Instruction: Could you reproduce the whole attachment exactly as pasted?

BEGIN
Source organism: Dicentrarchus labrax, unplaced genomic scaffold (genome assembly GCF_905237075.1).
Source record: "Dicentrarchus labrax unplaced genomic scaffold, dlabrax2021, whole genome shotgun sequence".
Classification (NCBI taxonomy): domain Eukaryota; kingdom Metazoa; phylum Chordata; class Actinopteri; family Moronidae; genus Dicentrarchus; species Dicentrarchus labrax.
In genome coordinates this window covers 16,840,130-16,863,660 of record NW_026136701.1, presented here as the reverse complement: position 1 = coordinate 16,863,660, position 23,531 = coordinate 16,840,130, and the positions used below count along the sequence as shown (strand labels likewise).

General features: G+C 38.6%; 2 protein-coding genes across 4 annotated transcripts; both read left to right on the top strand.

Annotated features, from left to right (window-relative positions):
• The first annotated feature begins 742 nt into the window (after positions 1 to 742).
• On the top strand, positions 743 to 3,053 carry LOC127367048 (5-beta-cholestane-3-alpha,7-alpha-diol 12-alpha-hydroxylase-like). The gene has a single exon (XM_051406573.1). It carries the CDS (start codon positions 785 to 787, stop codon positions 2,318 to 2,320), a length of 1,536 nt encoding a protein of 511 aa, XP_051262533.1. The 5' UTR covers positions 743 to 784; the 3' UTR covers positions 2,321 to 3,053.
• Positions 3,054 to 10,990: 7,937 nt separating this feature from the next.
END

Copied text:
Source organism: Dicentrarchus labrax, unplaced genomic scaffold (genome assembly GCF_905237075.1).
Source record: "Dicentrarchus labrax unplaced genomic scaffold, dlabrax2021, whole genome shotgun sequence".
Classification (NCBI taxonomy): domain Eukaryota; kingdom Metazoa; phylum Chordata; class Actinopteri; family Moronidae; genus Dicentrarchus; species Dicentrarchus labrax.
In genome coordinates this window covers 16,840,130-16,863,660 of record NW_026136701.1, presented here as the reverse complement: position 1 = coordinate 16,863,660, position 23,531 = coordinate 16,840,130, and the positions used below count along the sequence as shown (strand labels likewise).

General features: G+C 38.6%; 2 protein-coding genes across 4 annotated transcripts; both read left to right on the top strand.

Annotated features, from left to right (window-relative positions):
• The first annotated feature begins 742 nt into the window (after positions 1 to 742).
• On the top strand, positions 743 to 3,053 carry LOC127367048 (5-beta-cholestane-3-alpha,7-alpha-diol 12-alpha-hydroxylase-like). The gene has a single exon (XM_051406573.1). It carries the CDS (start codon positions 785 to 787, stop codon positions 2,318 to 2,320), a length of 1,536 nt encoding a protein of 511 aa, XP_051262533.1. The 5' UTR covers positions 743 to 784; the 3' UTR covers positions 2,321 to 3,053.
• Positions 3,054 to 10,990: 7,937 nt separating this feature from the next.